Wednesday, October 26, 2016

[PaleoIchthyology • 2016] Bothriolepis rex • A New Large-bodied Species of Bothriolepis (Antiarchi) from the Upper Devonian of Ellesmere Island, Nunavut, Canada

Bothriolepis rex 
 Downs, Daeschler, Garcia & Shubin, 2016 

New material from the Upper Devonian (Frasnian) Nordstrand Point Formation of Ellesmere Island, Nunavut, Canada, represents the largest known species of antiarch and the first described from the Nordstrand Point Formation. Bothriolepis rex, sp. nov., is additionally remarkable for the thickness and compactness of its dermal skeletal plates. The new species is diagnosed by a preorbital recess with a horizontal rostral margin; the presence of a wide unornamented border surrounding the infraorbital sensory line; central sensory lines that meet the margin of the nuchal close to the lateral corners; a supraotic thickening that does not extend caudal to a transverse crista of the nuchal; and a tall lateral lamina of the anterior dorsolateral. The thick and compact armor of Bothriolepis rex, sp. nov., recalls that of the co-occurring Perscheia pulla and gives occasion to a physical and ecological review of dermal skeletal mass and density in large-bodied, bottom-dwelling organisms in nonmarine ecosystems during the Late Devonian.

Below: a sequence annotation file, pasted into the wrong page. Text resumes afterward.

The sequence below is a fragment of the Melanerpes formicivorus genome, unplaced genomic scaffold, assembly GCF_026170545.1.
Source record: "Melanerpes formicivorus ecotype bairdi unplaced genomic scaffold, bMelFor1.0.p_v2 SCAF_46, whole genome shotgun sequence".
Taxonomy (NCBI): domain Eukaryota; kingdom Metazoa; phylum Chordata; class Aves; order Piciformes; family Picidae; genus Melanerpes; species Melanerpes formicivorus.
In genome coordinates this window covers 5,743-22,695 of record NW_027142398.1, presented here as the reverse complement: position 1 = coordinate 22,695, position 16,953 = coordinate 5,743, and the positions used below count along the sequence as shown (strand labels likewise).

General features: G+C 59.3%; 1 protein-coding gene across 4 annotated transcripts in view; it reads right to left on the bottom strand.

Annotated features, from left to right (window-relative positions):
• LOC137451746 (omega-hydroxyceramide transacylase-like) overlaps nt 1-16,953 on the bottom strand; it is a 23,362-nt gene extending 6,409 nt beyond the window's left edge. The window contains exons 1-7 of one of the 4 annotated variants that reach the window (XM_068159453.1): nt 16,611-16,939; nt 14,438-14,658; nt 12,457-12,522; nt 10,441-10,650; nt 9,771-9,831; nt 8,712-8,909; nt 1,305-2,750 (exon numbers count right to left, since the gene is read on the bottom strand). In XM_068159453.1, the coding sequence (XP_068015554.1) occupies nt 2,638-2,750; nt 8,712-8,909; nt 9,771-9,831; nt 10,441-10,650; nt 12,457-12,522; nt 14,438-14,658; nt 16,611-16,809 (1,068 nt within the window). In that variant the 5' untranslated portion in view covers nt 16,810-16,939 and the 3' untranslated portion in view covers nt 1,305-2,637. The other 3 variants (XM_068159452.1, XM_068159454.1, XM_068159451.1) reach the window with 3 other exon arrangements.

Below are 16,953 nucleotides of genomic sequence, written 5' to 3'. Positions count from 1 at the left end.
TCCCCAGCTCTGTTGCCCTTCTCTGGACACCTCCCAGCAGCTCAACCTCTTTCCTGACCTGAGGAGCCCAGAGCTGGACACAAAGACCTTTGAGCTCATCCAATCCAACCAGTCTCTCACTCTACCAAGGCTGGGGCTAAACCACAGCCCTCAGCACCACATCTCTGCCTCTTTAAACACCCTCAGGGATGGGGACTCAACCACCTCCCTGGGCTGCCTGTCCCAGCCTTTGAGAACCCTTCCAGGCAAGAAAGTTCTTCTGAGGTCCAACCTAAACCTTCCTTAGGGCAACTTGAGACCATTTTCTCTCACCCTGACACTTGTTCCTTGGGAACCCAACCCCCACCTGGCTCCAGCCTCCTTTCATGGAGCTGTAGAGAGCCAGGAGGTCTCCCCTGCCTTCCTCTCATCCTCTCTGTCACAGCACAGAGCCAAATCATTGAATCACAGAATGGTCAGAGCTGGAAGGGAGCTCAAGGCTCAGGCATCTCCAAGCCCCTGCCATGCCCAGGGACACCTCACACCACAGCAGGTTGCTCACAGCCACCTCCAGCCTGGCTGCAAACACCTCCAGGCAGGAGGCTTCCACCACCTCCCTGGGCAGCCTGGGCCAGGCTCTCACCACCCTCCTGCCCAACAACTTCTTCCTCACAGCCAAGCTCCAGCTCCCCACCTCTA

Fossil bones from the skull of Bothriolepis rex and a line drawing of the head viewed from above. The large, thick bones create an armor with a single opening for the eyes. The mouth is on the lower surface of the skull, indicating a bottom-feeding lifestyle.
Photo by Valentina Garcia, drawing by Jason Downs. 


ANTIARCHI Cope, 1885

BOTHRIOLEPIS Eichwald, 1840

Bothriolepis sp. Elliott et al., 2004.

Holotype— NUFV 1192, nuchal plate (Fig. 3).

Etymology— From the Latin ‘rex,’ king, in reference to the large body size.

Type Locality and Horizon— NV2K11 site (N77 06.1630 W87 09.0640), Nordstrand Point Formation near Okse Bay on southern Ellesmere Island, Nunavut, Canada. Palynological data indicate a middle Frasnian age (Maclarenii zone of Embry and Klovan, 1976).

A rendition of what the Bothriolepis rex would have looked like in its natural habitat along with a comparison of its size to that of a T. rex and an average human being.
Art by Jason Poole/Academy of Natural Sciences. 

Jason P. Downs, Edward B. Daeschler, Valentina E. Garcia and Neil H. Shubin. 2016. A New Large-bodied Species of Bothriolepis (Antiarchi) from the Upper Devonian of Ellesmere Island, Nunavut, Canada.  Journal of Vertebrate Paleontology.  DOI: 10.1080/02724634.2016.1221833

A New ‘King’ — New, Gigantic, Ancient Armored Fish Discovered